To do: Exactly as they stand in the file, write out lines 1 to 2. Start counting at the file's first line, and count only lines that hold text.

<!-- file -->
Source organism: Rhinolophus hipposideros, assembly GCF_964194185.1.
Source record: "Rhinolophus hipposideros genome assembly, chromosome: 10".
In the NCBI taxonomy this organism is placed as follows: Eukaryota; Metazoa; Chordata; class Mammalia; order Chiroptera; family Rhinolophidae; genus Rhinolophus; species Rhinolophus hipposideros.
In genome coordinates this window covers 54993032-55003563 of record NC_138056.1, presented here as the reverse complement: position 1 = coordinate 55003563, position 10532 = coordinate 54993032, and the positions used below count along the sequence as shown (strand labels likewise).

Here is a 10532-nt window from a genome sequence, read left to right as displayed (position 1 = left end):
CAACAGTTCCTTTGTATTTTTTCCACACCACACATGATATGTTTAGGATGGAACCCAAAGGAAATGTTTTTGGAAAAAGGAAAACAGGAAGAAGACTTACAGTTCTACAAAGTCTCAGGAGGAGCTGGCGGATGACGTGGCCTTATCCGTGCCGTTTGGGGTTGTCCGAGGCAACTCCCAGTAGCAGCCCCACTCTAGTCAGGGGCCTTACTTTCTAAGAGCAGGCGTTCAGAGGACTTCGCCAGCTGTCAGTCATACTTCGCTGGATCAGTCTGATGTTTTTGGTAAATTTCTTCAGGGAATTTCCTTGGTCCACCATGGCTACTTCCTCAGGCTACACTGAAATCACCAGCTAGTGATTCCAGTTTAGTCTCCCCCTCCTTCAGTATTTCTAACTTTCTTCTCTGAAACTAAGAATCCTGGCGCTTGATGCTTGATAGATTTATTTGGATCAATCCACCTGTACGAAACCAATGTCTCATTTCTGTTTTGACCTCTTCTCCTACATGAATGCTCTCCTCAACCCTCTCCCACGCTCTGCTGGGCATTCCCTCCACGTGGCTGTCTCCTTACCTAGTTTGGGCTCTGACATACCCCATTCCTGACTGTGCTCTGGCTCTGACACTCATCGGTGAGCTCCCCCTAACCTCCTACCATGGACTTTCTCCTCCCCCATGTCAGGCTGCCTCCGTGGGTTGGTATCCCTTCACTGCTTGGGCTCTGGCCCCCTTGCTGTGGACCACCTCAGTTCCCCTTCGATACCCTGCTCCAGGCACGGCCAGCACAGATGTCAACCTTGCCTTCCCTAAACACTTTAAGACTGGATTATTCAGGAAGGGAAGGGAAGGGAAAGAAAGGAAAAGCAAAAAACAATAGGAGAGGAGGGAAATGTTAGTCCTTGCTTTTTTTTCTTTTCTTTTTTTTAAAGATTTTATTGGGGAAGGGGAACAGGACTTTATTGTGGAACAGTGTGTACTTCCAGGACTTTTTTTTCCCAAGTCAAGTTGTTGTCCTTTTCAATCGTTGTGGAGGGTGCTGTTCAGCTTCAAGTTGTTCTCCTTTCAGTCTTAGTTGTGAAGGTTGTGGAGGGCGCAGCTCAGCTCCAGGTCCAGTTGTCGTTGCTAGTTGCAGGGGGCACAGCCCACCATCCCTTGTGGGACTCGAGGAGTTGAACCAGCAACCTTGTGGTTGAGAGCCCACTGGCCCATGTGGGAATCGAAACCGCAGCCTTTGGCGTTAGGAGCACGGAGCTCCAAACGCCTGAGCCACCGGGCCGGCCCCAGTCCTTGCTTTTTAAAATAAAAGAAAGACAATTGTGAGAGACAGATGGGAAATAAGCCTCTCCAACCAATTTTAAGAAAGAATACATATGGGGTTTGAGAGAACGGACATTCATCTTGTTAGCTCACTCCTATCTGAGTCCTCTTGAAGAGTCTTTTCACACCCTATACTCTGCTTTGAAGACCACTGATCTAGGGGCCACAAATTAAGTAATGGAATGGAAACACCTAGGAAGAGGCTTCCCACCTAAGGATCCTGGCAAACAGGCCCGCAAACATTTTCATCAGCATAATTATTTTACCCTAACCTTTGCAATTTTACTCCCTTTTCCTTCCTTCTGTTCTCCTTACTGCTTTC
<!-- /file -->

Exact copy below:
Source organism: Rhinolophus hipposideros, assembly GCF_964194185.1.
Source record: "Rhinolophus hipposideros genome assembly, chromosome: 10".